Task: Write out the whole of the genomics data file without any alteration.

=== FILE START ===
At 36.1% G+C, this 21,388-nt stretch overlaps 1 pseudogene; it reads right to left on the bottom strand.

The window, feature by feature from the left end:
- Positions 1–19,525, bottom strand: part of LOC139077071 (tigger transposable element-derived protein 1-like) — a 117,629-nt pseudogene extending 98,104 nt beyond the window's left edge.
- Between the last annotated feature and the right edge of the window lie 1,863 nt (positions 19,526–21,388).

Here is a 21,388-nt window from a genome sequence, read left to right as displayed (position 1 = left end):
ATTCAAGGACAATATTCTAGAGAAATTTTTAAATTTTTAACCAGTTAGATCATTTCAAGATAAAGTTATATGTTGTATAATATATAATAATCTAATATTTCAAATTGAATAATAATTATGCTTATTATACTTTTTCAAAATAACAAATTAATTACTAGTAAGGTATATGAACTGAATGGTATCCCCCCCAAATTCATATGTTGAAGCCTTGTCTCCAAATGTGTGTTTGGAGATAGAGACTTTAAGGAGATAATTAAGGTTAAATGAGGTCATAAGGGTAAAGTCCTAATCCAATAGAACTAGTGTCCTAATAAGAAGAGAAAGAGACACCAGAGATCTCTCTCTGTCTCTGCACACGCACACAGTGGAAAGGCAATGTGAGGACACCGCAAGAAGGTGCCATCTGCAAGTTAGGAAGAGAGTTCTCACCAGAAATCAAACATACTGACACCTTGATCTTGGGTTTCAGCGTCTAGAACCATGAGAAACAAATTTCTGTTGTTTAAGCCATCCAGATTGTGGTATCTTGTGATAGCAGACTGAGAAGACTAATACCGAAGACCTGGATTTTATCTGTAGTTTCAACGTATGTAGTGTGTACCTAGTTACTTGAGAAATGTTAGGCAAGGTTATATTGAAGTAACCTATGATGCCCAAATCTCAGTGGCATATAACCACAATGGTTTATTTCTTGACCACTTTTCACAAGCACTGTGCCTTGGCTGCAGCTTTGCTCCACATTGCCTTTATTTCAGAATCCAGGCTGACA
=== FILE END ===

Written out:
At 36.1% G+C, this 21,388-nt stretch overlaps 1 pseudogene; it reads right to left on the bottom strand.

The window, feature by feature from the left end:
- Positions 1–19,525, bottom strand: part of LOC139077071 (tigger transposable element-derived protein 1-like) — a 117,629-nt pseudogene extending 98,104 nt beyond the window's left edge.
- Between the last annotated feature and the right edge of the window lie 1,863 nt (positions 19,526–21,388).

Here is a 21,388-nt window from a genome sequence, read left to right as displayed (position 1 = left end):
ATTCAAGGACAATATTCTAGAGAAATTTTTAAATTTTTAACCAGTTAGATCATTTCAAGATAAAGTTATATGTTGTATAATATATAATAATCTAATATTTCAAATTGAATAATAATTATGCTTATTATACTTTTTCAAAATAACAAATTAATTACTAGTAAGGTATATGAACTGAATGGTATCCCCCCCAAATTCATATGTTGAAGCCTTGTCTCCAAATGTGTGTTTGGAGATAGAGACTTTAAGGAGATAATTAAGGTTAAATGAGGTCATAAGGGTAAAGTCCTAATCCAATAGAACTAGTGTCCTAATAAGAAGAGAAAGAGACACCAGAGATCTCTCTCTGTCTCTGCACACGCACACAGTGGAAAGGCAATGTGAGGACACCGCAAGAAGGTGCCATCTGCAAGTTAGGAAGAGAGTTCTCACCAGAAATCAAACATACTGACACCTTGATCTTGGGTTTCAGCGTCTAGAACCATGAGAAACAAATTTCTGTTGTTTAAGCCATCCAGATTGTGGTATCTTGTGATAGCAGACTGAGAAGACTAATACCGAAGACCTGGATTTTATCTGTAGTTTCAACGTATGTAGTGTGTACCTAGTTACTTGAGAAATGTTAGGCAAGGTTATATTGAAGTAACCTATGATGCCCAAATCTCAGTGGCATATAACCACAATGGTTTATTTCTTGACCACTTTTCACAAGCACTGTGCCTTGGCTGCAGCTTTGCTCCACATTGCCTTTATTTCAGAATCCAGGCTGACA